PHIL 104 -- The Rationalists
Winter 2011

Instructor:    Clinton Tolley
   office:   HSS 8018
   hours:   tbd
   phone:  2-2686
   email:   ctolley [at]


Time:        Tues & Thurs, 11:00am-12:20pm
Location:  Warren Lecture Hall [WLH] 2207 [map]

Required textbooks

Benedictus Spinoza, The Spinoza Reader
 ed., Curley;  Princeton, 1994 [cover]

G.W. Leibniz, Philosophical Essays
 ed., Ariew and Garber; Hackett,1989 [cover]

{available at the Price Center bookstore}

Course description

We will read and discuss the major works of Spinoza and Leibniz, with the hope of sorting out what it means to be a 'rationalist', in the tradition inaugurated by Descartes.  Key issues here will include: the proper method of philosophy; the place of logic in philosophy; the distinction between reason, sense-perception and imagination; the limits of our powers of reasoning (in particular, whether they are sufficient to arrive at knowledge of the basic ontological and moral truths about the universe); the significance of basic ontological categories (substance, mode, cause, force, action); the place of theology and faith in philosophy; the locus of moral responsibility; freedom, determinism, and the meaning of life.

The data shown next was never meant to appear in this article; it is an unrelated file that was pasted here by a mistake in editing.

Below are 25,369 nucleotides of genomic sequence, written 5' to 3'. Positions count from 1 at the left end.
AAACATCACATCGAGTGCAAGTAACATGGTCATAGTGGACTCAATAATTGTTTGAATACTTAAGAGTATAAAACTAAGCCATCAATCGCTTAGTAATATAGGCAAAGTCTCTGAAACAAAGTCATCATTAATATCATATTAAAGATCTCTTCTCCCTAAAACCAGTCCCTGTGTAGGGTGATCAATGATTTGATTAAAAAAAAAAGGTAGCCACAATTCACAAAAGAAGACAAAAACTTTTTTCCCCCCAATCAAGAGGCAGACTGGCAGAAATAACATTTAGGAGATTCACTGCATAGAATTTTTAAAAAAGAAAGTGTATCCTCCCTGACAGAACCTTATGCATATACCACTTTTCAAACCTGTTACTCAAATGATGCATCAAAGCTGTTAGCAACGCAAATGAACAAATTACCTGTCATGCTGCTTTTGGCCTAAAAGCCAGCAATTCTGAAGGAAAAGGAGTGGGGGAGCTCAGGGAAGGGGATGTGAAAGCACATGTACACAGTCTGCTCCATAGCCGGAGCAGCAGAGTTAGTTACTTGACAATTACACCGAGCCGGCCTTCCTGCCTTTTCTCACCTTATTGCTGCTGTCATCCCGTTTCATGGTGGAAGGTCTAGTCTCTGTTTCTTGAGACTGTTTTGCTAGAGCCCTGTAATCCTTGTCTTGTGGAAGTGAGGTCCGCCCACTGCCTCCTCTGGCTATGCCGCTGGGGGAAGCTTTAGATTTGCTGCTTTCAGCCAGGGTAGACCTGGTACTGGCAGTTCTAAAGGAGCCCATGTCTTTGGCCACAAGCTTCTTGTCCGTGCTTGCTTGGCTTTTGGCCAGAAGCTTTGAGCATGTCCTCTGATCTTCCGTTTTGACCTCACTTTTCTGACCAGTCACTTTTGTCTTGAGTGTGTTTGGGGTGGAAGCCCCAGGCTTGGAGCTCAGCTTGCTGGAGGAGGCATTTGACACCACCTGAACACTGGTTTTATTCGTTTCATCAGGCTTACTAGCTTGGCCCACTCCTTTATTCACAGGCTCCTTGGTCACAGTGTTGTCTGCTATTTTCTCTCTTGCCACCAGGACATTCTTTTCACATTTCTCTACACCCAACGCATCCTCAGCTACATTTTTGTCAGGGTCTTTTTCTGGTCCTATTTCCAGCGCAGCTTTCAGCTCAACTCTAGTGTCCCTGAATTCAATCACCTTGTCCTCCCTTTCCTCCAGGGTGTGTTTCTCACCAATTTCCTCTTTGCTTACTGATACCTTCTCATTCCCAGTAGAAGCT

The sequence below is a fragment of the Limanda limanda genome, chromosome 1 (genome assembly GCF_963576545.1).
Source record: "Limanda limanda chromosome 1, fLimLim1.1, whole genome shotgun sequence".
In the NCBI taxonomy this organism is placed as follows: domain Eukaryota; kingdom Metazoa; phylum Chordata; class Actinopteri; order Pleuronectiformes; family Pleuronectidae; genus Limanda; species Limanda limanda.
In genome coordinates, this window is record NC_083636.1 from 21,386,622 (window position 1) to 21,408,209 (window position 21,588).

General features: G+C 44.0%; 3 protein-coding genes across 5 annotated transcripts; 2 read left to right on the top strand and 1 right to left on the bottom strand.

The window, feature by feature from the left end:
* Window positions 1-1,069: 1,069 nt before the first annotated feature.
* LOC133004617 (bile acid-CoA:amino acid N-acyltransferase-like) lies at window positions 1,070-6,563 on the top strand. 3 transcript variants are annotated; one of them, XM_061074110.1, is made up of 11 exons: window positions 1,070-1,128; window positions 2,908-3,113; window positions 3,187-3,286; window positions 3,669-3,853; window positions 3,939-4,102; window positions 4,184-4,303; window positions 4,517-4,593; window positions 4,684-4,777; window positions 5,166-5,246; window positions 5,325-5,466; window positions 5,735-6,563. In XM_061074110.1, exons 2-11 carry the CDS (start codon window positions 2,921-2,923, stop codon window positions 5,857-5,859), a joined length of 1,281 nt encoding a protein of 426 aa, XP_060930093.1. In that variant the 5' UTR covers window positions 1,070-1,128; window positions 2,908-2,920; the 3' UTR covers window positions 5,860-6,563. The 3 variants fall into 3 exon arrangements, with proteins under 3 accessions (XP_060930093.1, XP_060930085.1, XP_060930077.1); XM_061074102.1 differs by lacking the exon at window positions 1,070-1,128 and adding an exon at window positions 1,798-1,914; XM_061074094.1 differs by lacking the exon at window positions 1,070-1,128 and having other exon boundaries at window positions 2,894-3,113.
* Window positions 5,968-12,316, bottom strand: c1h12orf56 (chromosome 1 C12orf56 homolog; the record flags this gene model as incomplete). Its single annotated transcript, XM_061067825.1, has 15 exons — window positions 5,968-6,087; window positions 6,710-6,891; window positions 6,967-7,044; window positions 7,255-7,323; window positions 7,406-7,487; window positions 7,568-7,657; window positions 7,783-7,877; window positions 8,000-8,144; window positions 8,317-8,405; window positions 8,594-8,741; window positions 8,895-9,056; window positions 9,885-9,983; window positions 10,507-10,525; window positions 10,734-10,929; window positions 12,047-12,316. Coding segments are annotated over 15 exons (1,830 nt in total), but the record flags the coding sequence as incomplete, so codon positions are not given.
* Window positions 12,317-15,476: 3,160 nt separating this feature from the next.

Course requirements

Take-home open-book mid-term exam (three 500 word essays); due 5th week
Final course paper (3000 words); due exam week

Schedule of readings

{basic, subject to change}
Introduction: Descartes, selections (week 1)
Spinoza (weeks 2-5)
Leibniz (weeks 6-9)
Conclusion: alternatives to rationalism (week 10)

Reference links

Routledge Encyclopedia of Philosophy entries (requires sign-in)

Stanford Encyclopedia of Philosophy entries

Overview of 'continental rationalism'
  (i.e., Descartes, Spinoza, Leibniz, as well as Nicholas Malebranche);

  life and works,
  theory of knowledge,
  theory of ideas,
  argument for God's existence

Spinoza: overview
   metaphysical categories
  metaphysics of modality
   theory of mind (psychology)
Leibniz: overview
   metaphysics of modality
   theory of mind
Arnauld: overview

For those looking for a companion treatment of many of the themes and figures to be discussed in this course, John Cottingham's The Rationalists (Oxford UP, 1988) is especially recommended.

Course URL

last updated: November 13th, 2010